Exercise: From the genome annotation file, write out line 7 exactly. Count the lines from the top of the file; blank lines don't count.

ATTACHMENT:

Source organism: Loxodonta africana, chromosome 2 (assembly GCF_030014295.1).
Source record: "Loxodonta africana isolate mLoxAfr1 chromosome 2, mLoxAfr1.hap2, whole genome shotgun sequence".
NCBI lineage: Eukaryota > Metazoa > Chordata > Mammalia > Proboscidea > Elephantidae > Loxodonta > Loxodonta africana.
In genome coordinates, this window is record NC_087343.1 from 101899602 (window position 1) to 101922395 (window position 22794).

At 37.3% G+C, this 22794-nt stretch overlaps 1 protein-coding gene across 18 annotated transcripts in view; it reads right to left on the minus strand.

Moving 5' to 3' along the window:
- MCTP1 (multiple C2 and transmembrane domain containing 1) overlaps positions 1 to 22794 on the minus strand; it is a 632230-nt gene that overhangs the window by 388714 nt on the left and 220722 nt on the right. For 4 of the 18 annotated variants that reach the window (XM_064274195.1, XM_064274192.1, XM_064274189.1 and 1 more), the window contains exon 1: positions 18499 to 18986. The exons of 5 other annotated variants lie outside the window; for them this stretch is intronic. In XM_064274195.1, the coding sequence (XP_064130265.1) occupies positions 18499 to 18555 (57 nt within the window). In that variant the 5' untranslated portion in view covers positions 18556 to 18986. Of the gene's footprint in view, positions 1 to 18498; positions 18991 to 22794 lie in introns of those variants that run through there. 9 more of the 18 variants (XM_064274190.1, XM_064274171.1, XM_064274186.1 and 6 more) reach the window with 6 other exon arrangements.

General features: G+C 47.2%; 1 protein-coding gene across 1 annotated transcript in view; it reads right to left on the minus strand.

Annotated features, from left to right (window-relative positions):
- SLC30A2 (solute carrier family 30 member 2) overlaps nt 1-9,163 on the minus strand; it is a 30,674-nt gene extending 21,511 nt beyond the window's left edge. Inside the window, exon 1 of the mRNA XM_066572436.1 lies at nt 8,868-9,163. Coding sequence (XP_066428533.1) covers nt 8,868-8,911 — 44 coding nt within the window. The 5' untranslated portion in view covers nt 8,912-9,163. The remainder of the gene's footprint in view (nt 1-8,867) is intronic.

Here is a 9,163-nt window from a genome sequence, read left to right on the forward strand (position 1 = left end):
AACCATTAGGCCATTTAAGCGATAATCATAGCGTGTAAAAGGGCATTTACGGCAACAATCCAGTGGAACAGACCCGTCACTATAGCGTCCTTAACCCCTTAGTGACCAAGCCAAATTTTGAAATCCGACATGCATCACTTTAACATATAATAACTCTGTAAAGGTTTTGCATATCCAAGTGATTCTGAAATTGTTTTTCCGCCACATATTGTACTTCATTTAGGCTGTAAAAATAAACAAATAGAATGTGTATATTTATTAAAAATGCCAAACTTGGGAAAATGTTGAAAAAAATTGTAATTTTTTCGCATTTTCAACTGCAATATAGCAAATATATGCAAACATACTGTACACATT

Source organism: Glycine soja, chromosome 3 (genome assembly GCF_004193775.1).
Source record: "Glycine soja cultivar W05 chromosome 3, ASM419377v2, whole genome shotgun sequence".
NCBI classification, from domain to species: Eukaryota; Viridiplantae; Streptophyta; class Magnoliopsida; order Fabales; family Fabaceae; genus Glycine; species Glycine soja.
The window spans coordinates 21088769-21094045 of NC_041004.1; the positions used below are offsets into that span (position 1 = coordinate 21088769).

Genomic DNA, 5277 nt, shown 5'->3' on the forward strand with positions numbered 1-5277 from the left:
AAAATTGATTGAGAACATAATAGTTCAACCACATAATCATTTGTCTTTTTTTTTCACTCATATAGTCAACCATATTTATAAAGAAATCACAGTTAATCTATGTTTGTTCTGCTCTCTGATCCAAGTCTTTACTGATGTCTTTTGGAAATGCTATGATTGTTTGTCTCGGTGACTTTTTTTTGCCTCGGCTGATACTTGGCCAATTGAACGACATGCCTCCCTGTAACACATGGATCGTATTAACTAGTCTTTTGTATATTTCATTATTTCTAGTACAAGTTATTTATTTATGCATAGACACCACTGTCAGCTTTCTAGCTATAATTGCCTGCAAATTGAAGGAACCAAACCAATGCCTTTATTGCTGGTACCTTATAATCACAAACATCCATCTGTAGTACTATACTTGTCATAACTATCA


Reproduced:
- MCTP1 (multiple C2 and transmembrane domain containing 1) overlaps positions 1 to 22794 on the minus strand; it is a 632230-nt gene that overhangs the window by 388714 nt on the left and 220722 nt on the right. For 4 of the 18 annotated variants that reach the window (XM_064274195.1, XM_064274192.1, XM_064274189.1 and 1 more), the window contains exon 1: positions 18499 to 18986. The exons of 5 other annotated variants lie outside the window; for them this stretch is intronic. In XM_064274195.1, the coding sequence (XP_064130265.1) occupies positions 18499 to 18555 (57 nt within the window). In that variant the 5' untranslated portion in view covers positions 18556 to 18986. Of the gene's footprint in view, positions 1 to 18498; positions 18991 to 22794 lie in introns of those variants that run through there. 9 more of the 18 variants (XM_064274190.1, XM_064274171.1, XM_064274186.1 and 6 more) reach the window with 6 other exon arrangements.